Router template indexes cuts
Synopsis: Patrick Warner designed and made a template jig that can be used with a router to make box joints. The pieces he makes using this joint don’t usually measure more than 12 in. high and 36 in. long, so the jig accommodates those dimensions. In making the jig, he aimed for simplicity of operation, safety, rapid setup and index, precision, repeatability, and latitude in box sizes. In this quick article, he explains how he made it, including drawings, and how to find parts for it.
The box joint is being used less and less today and it’s no wonder, considering the setup complications, the danger of holding workpieces vertically on table saws, the indexing hangups and the assembly problems. After studying most of the classical box-joint cutting methods and tools, I decided to design and build a template jig that could be used with a router. (For the table-saw method of making this joint, see Fine Woodworking, Winter ’76, page 34.)
I’ve made dozens of boxes and drawers and have found that most don’t measure more than 12 in. high and 36 in. on a side. Most stock used for small boxes is 3/8 in. to 3/4 in. thick. I made my jig to accommodate these dimensions with no changes in setup.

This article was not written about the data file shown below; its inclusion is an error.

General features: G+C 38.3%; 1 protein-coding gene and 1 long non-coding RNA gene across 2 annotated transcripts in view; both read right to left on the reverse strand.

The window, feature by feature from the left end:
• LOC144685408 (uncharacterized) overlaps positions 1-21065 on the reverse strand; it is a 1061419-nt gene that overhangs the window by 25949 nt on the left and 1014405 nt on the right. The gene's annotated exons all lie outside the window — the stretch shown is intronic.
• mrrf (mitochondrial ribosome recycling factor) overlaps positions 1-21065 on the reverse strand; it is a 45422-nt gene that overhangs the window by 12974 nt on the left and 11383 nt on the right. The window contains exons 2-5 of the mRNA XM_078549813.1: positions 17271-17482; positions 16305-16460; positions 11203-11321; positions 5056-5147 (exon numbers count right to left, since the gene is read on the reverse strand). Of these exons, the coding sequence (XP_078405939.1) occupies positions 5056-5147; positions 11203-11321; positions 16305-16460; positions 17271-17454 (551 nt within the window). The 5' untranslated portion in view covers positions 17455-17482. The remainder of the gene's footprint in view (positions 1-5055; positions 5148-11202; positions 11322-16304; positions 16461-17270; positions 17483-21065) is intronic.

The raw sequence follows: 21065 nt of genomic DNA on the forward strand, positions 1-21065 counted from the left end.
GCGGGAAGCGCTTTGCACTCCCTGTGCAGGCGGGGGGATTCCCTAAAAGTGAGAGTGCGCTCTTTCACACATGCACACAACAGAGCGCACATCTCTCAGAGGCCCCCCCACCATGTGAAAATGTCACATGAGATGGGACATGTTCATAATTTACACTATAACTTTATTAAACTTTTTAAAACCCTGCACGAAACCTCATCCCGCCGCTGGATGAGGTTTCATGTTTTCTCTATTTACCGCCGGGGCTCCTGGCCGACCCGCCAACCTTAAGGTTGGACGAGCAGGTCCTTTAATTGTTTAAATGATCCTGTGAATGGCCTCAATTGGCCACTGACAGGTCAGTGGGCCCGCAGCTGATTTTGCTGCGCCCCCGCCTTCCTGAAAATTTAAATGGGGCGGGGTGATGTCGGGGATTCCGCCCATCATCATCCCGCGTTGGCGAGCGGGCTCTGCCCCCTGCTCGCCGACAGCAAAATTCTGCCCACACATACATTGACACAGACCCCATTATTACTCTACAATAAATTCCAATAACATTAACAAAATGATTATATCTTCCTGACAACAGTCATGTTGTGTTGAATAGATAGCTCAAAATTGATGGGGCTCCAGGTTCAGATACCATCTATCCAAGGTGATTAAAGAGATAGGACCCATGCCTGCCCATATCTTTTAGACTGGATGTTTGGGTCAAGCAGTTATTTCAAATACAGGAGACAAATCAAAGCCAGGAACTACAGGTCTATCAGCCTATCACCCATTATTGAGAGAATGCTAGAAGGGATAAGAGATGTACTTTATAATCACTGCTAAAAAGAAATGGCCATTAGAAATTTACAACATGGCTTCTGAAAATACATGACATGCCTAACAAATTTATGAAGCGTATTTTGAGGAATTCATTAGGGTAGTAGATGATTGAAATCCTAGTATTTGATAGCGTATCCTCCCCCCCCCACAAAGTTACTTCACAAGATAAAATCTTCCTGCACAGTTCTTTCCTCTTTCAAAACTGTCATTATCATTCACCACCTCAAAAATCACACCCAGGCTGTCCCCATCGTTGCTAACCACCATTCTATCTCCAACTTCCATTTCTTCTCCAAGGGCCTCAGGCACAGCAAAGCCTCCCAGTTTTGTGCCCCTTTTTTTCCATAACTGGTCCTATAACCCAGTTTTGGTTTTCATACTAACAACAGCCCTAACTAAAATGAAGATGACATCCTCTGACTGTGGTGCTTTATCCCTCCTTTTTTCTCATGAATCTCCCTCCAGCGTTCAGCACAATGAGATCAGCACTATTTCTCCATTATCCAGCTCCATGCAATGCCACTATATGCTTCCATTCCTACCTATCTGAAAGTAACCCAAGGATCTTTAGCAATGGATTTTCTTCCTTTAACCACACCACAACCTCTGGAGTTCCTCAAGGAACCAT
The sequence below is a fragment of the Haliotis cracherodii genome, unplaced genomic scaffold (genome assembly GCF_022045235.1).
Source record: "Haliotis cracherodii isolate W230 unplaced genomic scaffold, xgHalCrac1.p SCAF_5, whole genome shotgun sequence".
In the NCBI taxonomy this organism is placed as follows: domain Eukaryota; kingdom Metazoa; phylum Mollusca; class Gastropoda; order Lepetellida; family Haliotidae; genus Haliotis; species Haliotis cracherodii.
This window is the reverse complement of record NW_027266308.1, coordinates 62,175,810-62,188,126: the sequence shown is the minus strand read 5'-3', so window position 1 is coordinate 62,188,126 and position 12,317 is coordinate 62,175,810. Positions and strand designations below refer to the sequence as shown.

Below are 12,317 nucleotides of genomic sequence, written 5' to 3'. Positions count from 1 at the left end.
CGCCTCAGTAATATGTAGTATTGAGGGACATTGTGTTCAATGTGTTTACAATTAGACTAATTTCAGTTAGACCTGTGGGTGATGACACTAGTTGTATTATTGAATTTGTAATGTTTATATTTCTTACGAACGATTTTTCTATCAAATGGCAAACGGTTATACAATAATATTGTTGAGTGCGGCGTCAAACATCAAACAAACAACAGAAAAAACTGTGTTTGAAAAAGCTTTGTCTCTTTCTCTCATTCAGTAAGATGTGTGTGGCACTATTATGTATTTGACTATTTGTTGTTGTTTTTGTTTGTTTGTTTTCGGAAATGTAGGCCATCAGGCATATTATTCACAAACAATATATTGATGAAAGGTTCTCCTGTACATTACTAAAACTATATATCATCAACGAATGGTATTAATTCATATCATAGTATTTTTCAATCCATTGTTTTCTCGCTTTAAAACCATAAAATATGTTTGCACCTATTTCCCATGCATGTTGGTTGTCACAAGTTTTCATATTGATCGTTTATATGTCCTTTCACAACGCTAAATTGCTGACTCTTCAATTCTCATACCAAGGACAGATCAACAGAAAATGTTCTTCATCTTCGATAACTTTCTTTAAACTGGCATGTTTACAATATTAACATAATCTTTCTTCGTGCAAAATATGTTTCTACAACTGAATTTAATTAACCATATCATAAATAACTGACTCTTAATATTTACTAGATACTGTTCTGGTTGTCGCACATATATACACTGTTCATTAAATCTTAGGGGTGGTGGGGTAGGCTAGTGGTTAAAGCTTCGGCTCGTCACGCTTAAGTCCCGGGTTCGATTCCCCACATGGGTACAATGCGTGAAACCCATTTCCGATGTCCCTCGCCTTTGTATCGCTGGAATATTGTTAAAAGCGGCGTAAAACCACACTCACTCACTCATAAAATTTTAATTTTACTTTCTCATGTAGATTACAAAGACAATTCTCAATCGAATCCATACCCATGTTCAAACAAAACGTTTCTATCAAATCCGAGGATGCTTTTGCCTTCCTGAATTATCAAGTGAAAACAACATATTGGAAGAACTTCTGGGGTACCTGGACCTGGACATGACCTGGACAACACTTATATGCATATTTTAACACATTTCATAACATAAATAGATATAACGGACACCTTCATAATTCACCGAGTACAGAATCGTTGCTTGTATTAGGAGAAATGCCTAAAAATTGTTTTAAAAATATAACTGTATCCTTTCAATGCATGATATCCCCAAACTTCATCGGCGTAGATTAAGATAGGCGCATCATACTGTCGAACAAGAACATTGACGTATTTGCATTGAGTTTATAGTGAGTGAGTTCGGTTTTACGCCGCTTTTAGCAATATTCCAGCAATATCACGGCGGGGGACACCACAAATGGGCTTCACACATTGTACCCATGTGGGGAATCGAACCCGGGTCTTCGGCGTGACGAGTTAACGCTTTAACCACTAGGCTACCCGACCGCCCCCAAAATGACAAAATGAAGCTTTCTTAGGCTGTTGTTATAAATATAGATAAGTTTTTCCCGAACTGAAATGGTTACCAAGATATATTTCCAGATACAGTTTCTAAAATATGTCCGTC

In designing the jig, I aimed for simplicity of operation, safety, rapid setup and indexing, accuracy, precision, repeatability, and latitude in box sizes. I built it into a table that’s split to allow the stock to be held vertically—the jig is on one side of the split, the press screws are on the other (see photo below). The table is both portable and stable, and has a utility drawer, my first box made with the jig.
The template, the heart of the jig, is made out of laminated phenolic—it’s smooth, slippery and strong. The stock should be no more than 1/4 in. thick, to use up as little of the vertical travel of the router as possible. I had mine milled at a local machine shop, although I first squared up the stock on a jointer and carbide saw. The slots, 1 1/8 in. deep, were milled with a 5/16-in. end mill, leaving pins 3/16 in. wide on 1/2-in. centers. A milling machine will easily hold ± .001, and I suspect ± .0025 is tolerable. Job shop time should not exceed 30 minutes, if the stock is presquared.
The template overhangs a pillow block, which is tenoned to an oak cross-member. Stops on either end of the template index the workpiece. When indexed on one end the yield is a pin; the other end yields a socket. The workpiece is clamped vertically against a piece of scab stock, and each side of the box is cut separately. The router with its 5/16-in. outside-diameter template guide and 1/4-in. bit traverses the tines of the template, as in dovetail-cutting jigs.
From Fine Woodworking #14
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